El Cafetal de Laja, which translates to The Coffee Plantation of Flagstone, is a tiny roaster offering strong black filter coffee or freshly roasted beans if you want to take some home.
You can grab a seat in the beautiful front room or enjoy the stunning inner courtyard just beyond it, filled with hanging ferns and shady fig tree. There are a few edibles such as humitas, tamales and bolónes (green plantain balls studded with chicken).
El Cafetal de Laja, Mariscal Sucre 10-56
For a coffee shop that’s a bit more contemporary, head to the terrace behind Todos Santos Church to nab one of the few seats available.
Puro Cafe is owned by a very friendly Belgian lady, a complete pro when it comes to barista work. There’s free wifi, some decent cold drink options and the view to the mountains makes it all the more special.
Puro Cafe, Calle Larga & Bajada de Todos Santos
Another one that’s popular with gringos and expats is Ñucallacta, a small roaster that puts on Mexican-style dishes, a breakfast burrito and huevos rancheros, plus frappes, juices and smoothies.
If coffee is the only thing on the agenda, you can enjoy it in the light-filled courtyard at the back or simply have your roasted beans bagged to take away.
Cafe de Ñucallacta, Hermano Miguel 5-62
Many come for the great value Colombian almuerzo, the patacón or the coffee, others for their fill on what they also do really well – arepas.
Instead of being split open and filled, something we’re very used to seeing in one of Venezuela’s national street foods, the arepas at Moliendo Cafe are lovingly finished with over 20 varieties of toppings.
We sampled the delicious chorizo & guacamole (3.5) and chicharron & plantain (3.5), only wishing we had spare stomach real estate to try a couple more. Yup, they’re that good.
Moliendo Cafe, Honorato Vásquez 6-24
Mote sucio (4)
Getting stuck into traditional Cuencan fare is made easy thanks to places like Cositas, which has a few locations around town. The food here is well priced and very generous, and considering it was only locals eating there on both our visits, they must be doing something right in terms of authenticity.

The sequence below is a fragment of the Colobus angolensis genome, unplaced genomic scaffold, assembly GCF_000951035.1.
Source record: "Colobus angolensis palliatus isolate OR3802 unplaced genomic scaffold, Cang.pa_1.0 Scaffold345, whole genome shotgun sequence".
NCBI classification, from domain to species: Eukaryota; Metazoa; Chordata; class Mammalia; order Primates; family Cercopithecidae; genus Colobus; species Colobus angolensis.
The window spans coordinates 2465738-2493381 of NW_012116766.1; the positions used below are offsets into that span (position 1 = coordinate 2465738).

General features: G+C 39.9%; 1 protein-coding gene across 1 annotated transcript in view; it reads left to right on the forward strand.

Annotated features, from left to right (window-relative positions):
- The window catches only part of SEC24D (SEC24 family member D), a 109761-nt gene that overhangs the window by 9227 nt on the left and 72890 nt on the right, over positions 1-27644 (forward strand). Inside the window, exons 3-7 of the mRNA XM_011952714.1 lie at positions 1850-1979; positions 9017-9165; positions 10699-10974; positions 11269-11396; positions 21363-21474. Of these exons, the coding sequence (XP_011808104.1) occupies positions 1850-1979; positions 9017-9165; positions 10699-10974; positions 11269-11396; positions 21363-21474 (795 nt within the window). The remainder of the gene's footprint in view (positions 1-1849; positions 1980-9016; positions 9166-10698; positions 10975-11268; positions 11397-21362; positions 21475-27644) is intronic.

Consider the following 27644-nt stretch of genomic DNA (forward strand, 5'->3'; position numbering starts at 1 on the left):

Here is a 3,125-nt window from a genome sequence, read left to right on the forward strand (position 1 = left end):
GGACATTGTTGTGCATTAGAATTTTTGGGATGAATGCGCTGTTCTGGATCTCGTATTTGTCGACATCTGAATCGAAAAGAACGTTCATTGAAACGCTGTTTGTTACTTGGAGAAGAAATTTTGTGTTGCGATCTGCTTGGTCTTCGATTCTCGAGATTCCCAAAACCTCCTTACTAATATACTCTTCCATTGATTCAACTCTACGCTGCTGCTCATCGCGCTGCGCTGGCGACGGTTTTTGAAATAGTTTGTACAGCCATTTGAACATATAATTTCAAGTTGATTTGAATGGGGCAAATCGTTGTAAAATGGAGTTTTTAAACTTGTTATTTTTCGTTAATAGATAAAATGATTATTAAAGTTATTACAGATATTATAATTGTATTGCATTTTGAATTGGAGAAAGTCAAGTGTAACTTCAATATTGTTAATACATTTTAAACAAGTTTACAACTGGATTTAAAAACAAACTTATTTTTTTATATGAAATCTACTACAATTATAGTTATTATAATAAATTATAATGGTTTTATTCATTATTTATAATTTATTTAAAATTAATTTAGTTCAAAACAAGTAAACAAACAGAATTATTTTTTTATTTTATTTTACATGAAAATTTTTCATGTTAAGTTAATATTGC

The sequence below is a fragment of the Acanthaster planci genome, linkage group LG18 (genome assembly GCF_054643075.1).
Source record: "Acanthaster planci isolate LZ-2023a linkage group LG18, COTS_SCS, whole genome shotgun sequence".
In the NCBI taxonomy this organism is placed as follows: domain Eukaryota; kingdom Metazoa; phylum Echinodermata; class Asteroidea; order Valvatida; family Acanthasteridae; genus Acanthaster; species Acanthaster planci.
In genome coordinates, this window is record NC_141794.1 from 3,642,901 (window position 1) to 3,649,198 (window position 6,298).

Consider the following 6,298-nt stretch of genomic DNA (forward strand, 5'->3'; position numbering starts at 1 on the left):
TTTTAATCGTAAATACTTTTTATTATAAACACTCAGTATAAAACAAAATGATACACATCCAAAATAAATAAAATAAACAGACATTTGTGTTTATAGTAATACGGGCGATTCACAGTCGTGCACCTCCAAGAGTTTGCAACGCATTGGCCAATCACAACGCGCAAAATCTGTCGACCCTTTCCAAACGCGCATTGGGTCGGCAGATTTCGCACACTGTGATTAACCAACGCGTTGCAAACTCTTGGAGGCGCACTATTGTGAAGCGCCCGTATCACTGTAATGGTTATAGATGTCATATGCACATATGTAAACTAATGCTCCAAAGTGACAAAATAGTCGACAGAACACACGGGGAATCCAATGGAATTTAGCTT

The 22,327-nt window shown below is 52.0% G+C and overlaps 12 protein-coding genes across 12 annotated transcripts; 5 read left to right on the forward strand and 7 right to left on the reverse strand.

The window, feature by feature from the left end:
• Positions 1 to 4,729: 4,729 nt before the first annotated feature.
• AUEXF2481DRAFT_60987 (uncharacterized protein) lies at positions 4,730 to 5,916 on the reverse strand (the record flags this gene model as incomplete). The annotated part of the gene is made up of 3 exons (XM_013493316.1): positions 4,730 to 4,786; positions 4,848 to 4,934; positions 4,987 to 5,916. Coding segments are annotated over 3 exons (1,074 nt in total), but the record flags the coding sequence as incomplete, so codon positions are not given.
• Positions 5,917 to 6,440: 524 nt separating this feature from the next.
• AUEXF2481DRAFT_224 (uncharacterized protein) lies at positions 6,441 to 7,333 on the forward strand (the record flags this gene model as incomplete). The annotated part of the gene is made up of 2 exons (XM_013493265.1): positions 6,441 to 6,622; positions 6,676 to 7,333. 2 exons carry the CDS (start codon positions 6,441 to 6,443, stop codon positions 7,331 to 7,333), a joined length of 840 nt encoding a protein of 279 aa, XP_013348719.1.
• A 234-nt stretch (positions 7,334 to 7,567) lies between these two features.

Almuerzo (set lunch) is a great deal if you’re strapped for cash, but the regular menu still won’t set you back terribly.
The service has a slight fast food vibe to it, as you’re required to pay after you’ve chosen from the picture menu up on the wall. You take a seat downstairs amongst a wall of Miss World photographs, or upstairs amongst bric-a-brac and many, many ties. Someone sure has a sense of humour in their decorating.
The food itself is big on meat and big on grains, and if you leave any high expectations at the door, you’ll definitely walk out full and satisfied.
Cositas, Benigno Malo 6-55
Happy hour was what drew us to this stylish corner restaurant and bar – a couple of very decent mojitos – but we quietly had eyes for something else.
A dish called disco.
Due to being out of our budget, we could only peer at a neighbouring table as they tucked into their own disco for two – a cast iron skillet filled with slow cooked meats and vegetables that’s typical in regional Argentina.